Scribblegraph, a project of Australian artist Ash Nathens, started as a drawing project for his daughter, but after deciding to share his art on Google+, his work has become known the world over. Ash has recently been interviewed in Forbes and ArtInfo, and was kind enough to speak with Paper Tape about how he became the Scribbler, the development of his craft, and the future of the Scribblegraph project.
(Ash Nathens, Street Sleeper)
PT: As far as I know, you just appeared out of the air one day on Google+, but I’m sure that’s not the whole story. When did you become the Scribbler? How did it happen?
AN: I have always enjoyed drawing for friends & family, but have never really shared any of it publicly. In the last 12 months I have been doing a lot more drawing with my daughter, and I started sharing some of this on Google Plus. I received a really positive response to those first drawings, and one or two people asked me if I would do drawings for them.
‘scribblegraph’ still remains the space where I draw whatever is on my mind, but the ‘scribblecrush project’ began as a way to share requested drawings. The idea was simply to pass on anonymous ‘love notes’ to people on request; a fun, light-hearted and positive project. It grew very quickly and became something that people really wanted to be involved in. I have had all kinds of requests for this series, including a series of 25 illustrations that were used as decoration on a couple’s wedding tables, and illustrations for gifts on anniversaries, birthdays, civil unions… it has been incredible! I have truly enjoyed seeing how different people react and value my scribbles.
PT: Why Google+?
AN: That’s a good question. I have never invested much time in social media of any kind; I’m very much the type of person that believes if friends want to stay in touch, they have my number and can use it! Having said that, I have long been an advocate of Google and the services they provide. I was very excited about the now defunct Google Wave project, and was involved in BETA for that. Google Plus has been the natural progression to that, and it has been an amazing success. I began using it religiously as a way to stay in touch with family & friends, sharing photos with my sister etc. Starting ‘scribblegraph’ there wasn’t really a planned conscious decision; it was very organic. The more people asked to see, the more I shared, and it probably wouldn’t have happened as it has without that encouragement and support. Building a ‘community’ or people on Google+ is something that has taken a fair bit of dedication and persistence, but it has been very rewarding.
(Ash Nathens, for Mary C)
PT: When you started, your work seemed to be mostly a mix of scribble and photography. Recently, you seem to be focusing more on scribbling. How did this shift come about?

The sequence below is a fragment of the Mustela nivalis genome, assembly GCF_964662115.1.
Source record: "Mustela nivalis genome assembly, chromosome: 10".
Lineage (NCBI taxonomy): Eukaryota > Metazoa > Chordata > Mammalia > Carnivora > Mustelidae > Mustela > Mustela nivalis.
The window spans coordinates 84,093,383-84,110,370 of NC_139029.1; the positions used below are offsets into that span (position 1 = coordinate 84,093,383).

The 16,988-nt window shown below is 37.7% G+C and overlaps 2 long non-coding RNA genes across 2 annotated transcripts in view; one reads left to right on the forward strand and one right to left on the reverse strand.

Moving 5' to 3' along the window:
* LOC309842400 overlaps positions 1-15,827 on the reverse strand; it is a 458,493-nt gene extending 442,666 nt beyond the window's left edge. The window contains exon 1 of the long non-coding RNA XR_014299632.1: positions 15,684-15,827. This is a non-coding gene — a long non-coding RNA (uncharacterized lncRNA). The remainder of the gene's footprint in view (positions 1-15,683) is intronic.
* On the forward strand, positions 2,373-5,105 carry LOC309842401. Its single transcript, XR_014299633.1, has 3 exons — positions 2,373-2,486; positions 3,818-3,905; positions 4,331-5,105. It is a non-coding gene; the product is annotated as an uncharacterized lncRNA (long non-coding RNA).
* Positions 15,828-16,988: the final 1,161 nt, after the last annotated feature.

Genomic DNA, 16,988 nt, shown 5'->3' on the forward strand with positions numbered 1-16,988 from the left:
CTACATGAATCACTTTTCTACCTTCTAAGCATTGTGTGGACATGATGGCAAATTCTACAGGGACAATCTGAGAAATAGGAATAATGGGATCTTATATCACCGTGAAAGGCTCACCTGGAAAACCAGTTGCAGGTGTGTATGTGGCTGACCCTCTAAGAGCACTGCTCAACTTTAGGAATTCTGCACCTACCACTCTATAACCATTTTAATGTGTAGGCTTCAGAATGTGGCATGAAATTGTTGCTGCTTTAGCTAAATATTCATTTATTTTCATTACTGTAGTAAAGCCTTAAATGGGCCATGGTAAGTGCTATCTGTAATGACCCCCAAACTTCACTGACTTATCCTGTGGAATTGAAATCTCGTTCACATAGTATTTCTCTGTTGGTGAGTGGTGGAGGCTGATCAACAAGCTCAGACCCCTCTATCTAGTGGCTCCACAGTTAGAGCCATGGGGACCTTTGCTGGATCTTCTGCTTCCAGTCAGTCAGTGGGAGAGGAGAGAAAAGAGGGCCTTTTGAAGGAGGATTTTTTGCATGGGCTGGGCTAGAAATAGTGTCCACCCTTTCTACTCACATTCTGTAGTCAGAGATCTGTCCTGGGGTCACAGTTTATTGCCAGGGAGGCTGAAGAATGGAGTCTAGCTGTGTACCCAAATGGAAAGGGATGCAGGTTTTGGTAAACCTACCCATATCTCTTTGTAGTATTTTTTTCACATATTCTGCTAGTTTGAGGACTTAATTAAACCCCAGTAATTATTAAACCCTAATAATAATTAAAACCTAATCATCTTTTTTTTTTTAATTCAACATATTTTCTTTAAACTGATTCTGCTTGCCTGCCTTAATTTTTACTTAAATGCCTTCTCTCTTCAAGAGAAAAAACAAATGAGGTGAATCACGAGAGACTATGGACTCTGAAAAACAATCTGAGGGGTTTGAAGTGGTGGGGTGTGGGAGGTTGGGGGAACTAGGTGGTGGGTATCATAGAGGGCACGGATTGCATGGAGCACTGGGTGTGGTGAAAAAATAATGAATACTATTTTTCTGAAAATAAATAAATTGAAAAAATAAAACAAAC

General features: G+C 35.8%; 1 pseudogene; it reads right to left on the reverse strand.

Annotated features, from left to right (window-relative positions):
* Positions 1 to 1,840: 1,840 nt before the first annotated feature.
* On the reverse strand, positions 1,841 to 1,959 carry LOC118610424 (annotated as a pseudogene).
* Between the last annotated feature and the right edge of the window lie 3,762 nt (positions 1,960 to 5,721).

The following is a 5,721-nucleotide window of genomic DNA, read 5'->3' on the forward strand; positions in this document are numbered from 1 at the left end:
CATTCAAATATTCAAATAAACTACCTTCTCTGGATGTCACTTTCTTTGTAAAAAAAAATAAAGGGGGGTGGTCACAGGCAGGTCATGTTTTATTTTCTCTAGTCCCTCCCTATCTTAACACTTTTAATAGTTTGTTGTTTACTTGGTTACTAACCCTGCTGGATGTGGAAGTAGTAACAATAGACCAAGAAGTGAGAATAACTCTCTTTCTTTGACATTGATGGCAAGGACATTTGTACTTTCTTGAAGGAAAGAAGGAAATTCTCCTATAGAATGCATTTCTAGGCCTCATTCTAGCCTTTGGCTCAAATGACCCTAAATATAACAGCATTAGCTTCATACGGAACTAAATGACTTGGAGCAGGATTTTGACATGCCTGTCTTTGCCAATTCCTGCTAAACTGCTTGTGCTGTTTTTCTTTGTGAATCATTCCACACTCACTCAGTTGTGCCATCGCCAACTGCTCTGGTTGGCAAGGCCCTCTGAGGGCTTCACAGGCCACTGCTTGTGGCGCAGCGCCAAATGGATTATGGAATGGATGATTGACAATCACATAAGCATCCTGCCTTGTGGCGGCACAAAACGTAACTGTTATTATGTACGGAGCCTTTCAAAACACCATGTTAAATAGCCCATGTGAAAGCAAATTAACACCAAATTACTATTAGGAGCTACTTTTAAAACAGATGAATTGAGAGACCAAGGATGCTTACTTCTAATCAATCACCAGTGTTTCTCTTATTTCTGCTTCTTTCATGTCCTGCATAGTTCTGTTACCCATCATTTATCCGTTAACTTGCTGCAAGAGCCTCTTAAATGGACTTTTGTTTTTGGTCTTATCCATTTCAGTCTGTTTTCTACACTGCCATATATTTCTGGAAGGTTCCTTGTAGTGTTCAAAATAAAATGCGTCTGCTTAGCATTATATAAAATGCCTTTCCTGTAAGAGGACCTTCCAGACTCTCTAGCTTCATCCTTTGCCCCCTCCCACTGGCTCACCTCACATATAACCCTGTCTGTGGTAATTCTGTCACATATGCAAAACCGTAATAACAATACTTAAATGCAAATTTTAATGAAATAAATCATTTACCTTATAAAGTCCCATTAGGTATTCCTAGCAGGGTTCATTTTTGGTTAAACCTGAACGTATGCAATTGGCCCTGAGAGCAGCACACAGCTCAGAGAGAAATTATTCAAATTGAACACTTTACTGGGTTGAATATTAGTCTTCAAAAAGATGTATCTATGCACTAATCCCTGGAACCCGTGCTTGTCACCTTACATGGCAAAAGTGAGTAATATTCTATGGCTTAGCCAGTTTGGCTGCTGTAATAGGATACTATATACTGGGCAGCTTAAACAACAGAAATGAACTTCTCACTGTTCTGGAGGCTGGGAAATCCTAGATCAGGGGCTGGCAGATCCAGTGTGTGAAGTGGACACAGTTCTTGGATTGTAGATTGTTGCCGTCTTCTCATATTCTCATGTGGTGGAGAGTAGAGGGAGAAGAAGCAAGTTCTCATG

AN: The focus shift came with the inception of the scribblecrush project – they were always intended to be quite quick, accessible drawings to send a simple message. I still very much enjoy mixing photography with illustration, but that is mainly for my own drawings.
I do still use photography where I feel it will work with a particular illustration. For example, one of the scribblecrush project illustrations (for Mary C) features a viking sailing ship on the high seas. I had a very clear idea of how I wanted the lighting for this to look: as if light were reflecting off water. I achieved this by balancing the drawing above a deep dish of water with a mirror made of shattered glass below it, reflecting direct sunlight. It didn’t work quite as I intended, but it’s subtle enough to be effective. Incidentally, i didn’t have quick access to a photocopier or printer, so I used the original illustration to do this, and very nearly learned a valuable lesson about using master images near water. I won’t be doing that again soon!
PT: It seems like everyone who gets this much attention on social media (Austin Kleon, the Bloggess, Hyperbole and a Half, etc.) announces a book at some point. Can we expect a book from you in the near future?
AN: Definitely. This is a very firm goal of mine. I have no idea where ‘scribblegraph’ will take me, but if I end up being able to publish a book and have just one person enjoy it, then it will have been a success for me. I have had a number of manuscripts sent to me, and am already working on ideas for one of those. I also have a cousin who is a senior editor for a publishing house here in Australia and, although the world of book publishing has been adversely affected by many things in the last few years, she tells me that there is still hope for the truly determined few. I don’t give up easily.
PT: Has your life/work changed appreciably since the Forbes interview?
AN: Not enormously, other than a huge sense of satisfaction in knowing that I’m reaching people. I have had two wonderful interviews; Art Info approached me for press release a few weeks after Forbes, and that was a lovely article.
Mostly it is a case of continuing to share work, and remain focused on creating new things to share. With any type of creativity, be it photography, music, or “art” of any type, I believe you either give your whole heart to it, or don’t start. That’s a decision I had to make very early on: either I was going to apply myself 110%, or put it aside. There really was no way to do it half-heartedly. What I knew I didn’t want to happen was to wake up in ten years and realist I missed a huge opportunity here. i don’t think there would be anything sadder than to let a passion slip away like that.
To learn more about Scribblegraph, Scribblecrush, and view more of Ash Nathen’s work visit scribblecrush.com.au.